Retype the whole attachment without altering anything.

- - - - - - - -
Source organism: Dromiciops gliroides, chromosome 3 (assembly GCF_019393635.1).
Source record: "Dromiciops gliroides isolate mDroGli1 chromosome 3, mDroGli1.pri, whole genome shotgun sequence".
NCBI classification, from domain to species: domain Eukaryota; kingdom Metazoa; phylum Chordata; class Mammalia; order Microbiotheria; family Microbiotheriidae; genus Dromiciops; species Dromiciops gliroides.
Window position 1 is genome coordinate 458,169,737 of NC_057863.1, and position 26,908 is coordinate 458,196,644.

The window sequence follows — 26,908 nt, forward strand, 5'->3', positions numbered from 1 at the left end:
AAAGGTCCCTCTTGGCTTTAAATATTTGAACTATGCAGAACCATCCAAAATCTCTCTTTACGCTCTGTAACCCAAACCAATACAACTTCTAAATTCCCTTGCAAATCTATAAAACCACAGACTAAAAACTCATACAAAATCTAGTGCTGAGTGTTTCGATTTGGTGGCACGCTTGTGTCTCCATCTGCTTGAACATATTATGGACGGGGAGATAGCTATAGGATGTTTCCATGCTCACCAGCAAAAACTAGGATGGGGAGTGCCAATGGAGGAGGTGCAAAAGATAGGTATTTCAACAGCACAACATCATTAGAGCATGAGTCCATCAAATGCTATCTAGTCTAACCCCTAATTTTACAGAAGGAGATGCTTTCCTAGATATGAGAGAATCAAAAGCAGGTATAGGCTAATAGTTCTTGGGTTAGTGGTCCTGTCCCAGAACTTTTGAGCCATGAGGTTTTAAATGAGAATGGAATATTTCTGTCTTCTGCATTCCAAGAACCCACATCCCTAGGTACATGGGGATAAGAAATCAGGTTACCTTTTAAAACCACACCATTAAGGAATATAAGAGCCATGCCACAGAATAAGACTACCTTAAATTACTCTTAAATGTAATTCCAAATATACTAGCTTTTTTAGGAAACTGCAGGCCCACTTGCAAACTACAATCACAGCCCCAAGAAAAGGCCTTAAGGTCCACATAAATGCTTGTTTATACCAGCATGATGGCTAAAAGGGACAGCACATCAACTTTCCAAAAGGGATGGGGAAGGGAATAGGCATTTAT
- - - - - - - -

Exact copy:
Source organism: Dromiciops gliroides, chromosome 3 (assembly GCF_019393635.1).
Source record: "Dromiciops gliroides isolate mDroGli1 chromosome 3, mDroGli1.pri, whole genome shotgun sequence".
NCBI classification, from domain to species: domain Eukaryota; kingdom Metazoa; phylum Chordata; class Mammalia; order Microbiotheria; family Microbiotheriidae; genus Dromiciops; species Dromiciops gliroides.
Window position 1 is genome coordinate 458,169,737 of NC_057863.1, and position 26,908 is coordinate 458,196,644.

The window sequence follows — 26,908 nt, forward strand, 5'->3', positions numbered from 1 at the left end:
AAAGGTCCCTCTTGGCTTTAAATATTTGAACTATGCAGAACCATCCAAAATCTCTCTTTACGCTCTGTAACCCAAACCAATACAACTTCTAAATTCCCTTGCAAATCTATAAAACCACAGACTAAAAACTCATACAAAATCTAGTGCTGAGTGTTTCGATTTGGTGGCACGCTTGTGTCTCCATCTGCTTGAACATATTATGGACGGGGAGATAGCTATAGGATGTTTCCATGCTCACCAGCAAAAACTAGGATGGGGAGTGCCAATGGAGGAGGTGCAAAAGATAGGTATTTCAACAGCACAACATCATTAGAGCATGAGTCCATCAAATGCTATCTAGTCTAACCCCTAATTTTACAGAAGGAGATGCTTTCCTAGATATGAGAGAATCAAAAGCAGGTATAGGCTAATAGTTCTTGGGTTAGTGGTCCTGTCCCAGAACTTTTGAGCCATGAGGTTTTAAATGAGAATGGAATATTTCTGTCTTCTGCATTCCAAGAACCCACATCCCTAGGTACATGGGGATAAGAAATCAGGTTACCTTTTAAAACCACACCATTAAGGAATATAAGAGCCATGCCACAGAATAAGACTACCTTAAATTACTCTTAAATGTAATTCCAAATATACTAGCTTTTTTAGGAAACTGCAGGCCCACTTGCAAACTACAATCACAGCCCCAAGAAAAGGCCTTAAGGTCCACATAAATGCTTGTTTATACCAGCATGATGGCTAAAAGGGACAGCACATCAACTTTCCAAAAGGGATGGGGAAGGGAATAGGCATTTAT